Buried deep in the transcript of yesterday’s FIA press conference at Monaco is an explanation from Red Bull’s Adrian Newey of why the FIA had to row back on the off-throttle exhaust ban they tried to introduce in Spain.
Clearly the exhaust valve cooling was Renault’s argument that persuaded the FIA to relent on the ban on a technology that is known by F1 engineers as “TD015”.
Other rival engineers tell me that this argument doesn’t really stack up, but here’s how Newey explains it,
“The key to 3.15 (the article in the rules which the FIA says the system violates) is that it talks about ‘driver over-run then the throttle should be closed’ then in brackets ‘idle speed’ so it seems to be implying that the throttle should be closed at idle, which it clearly is,” said Newey.
“What the throttle does on over-run at other times is not clear in the regulations, not as expected.
“Certainly, in the case of Renault, then they open the throttle to full open on the over-run for exhaust valve cooling, and that’s part of the reliability of the engine. It has been signed off through the years for dyno testing and for them to change that would be quite a big issue, because the engine’s not proven that it would be reliable if the throttle remained closed in that situation.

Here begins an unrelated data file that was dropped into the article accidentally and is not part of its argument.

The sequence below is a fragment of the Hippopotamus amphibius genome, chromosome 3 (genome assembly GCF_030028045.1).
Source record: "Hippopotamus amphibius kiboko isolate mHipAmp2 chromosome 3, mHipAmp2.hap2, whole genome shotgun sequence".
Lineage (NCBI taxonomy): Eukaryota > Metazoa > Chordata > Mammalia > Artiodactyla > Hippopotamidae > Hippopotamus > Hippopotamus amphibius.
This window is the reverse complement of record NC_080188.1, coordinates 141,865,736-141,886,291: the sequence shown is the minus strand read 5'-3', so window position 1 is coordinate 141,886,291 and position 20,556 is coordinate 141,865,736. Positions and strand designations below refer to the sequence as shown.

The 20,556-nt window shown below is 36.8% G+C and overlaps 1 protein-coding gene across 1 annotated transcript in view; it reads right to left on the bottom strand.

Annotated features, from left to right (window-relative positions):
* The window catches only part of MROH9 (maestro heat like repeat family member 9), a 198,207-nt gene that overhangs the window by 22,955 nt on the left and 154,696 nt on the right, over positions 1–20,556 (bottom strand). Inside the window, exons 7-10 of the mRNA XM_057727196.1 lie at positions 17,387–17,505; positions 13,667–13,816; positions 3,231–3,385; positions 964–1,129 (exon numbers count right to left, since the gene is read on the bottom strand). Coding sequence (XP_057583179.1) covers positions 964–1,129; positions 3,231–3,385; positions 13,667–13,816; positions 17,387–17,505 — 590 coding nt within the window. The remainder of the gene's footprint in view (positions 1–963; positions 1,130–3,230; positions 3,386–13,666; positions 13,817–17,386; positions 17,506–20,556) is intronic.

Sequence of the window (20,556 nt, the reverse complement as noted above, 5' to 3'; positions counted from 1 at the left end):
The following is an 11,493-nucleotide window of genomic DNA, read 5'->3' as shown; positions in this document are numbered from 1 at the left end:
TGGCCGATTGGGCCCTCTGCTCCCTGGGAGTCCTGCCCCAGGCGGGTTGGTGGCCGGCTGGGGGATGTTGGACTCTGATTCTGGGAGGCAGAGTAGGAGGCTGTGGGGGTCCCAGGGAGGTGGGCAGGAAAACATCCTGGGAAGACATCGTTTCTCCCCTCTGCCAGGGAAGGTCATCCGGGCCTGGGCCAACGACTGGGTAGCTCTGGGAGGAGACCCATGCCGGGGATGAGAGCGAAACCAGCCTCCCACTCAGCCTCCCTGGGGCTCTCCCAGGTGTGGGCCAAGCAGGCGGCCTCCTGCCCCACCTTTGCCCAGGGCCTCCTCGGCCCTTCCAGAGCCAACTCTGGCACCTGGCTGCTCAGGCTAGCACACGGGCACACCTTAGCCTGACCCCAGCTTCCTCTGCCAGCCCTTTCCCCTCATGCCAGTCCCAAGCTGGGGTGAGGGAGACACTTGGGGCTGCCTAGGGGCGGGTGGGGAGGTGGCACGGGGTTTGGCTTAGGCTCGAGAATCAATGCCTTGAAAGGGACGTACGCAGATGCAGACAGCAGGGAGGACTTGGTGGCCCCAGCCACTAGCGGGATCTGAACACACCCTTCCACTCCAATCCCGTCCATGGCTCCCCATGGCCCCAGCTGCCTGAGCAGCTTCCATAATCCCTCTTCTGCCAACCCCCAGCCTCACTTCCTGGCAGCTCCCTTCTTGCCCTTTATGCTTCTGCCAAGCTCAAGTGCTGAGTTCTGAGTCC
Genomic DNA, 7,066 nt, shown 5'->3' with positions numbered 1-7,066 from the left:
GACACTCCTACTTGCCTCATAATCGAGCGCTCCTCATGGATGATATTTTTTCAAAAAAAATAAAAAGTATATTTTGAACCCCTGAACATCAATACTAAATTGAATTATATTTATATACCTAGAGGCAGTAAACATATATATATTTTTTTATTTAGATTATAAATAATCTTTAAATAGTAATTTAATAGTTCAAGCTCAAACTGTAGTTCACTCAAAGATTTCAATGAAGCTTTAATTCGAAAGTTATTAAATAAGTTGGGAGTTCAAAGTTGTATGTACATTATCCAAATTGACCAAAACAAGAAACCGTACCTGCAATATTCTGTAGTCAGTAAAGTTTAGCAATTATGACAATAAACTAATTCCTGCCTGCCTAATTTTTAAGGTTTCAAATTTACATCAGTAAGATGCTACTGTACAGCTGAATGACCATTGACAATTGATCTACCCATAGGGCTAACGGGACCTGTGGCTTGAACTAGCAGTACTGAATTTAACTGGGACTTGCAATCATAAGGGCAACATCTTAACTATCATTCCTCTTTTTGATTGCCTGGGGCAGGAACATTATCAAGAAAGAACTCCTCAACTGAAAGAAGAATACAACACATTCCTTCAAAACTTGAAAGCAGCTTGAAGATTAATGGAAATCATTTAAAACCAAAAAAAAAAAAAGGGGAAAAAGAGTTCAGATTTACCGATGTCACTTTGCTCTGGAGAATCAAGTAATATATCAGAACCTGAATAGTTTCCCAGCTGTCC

“Obviously if other people are going further and perhaps firing the engine on the over-run then clearly exhaust valve cooling is not part of that and that would be something that presumably they would need to explain to keep Charlie (Whiting, technical delegate) happy.”
Last I heard the teams had been given until Silverstone to phase it out.
Newey also admitted in the same press conference that he has underestimated the value of KERS and hasn’t staffed the team appropriately to deal with it. In races this season KERS has been unreliable, with the effect that the drivers have really only had it at the starts and not much more of the time. As McLaren close in on pace, this is becoming a big problem for Red Bull,
“It is not our forte, we are an aero chassis manufacturing group rather than a KERS group,” Newey said.
“The department is quite small, with hindsight probably a little too small, and there is a lot of inertia to these things. It’s quite difficult to react quickly to a problem.”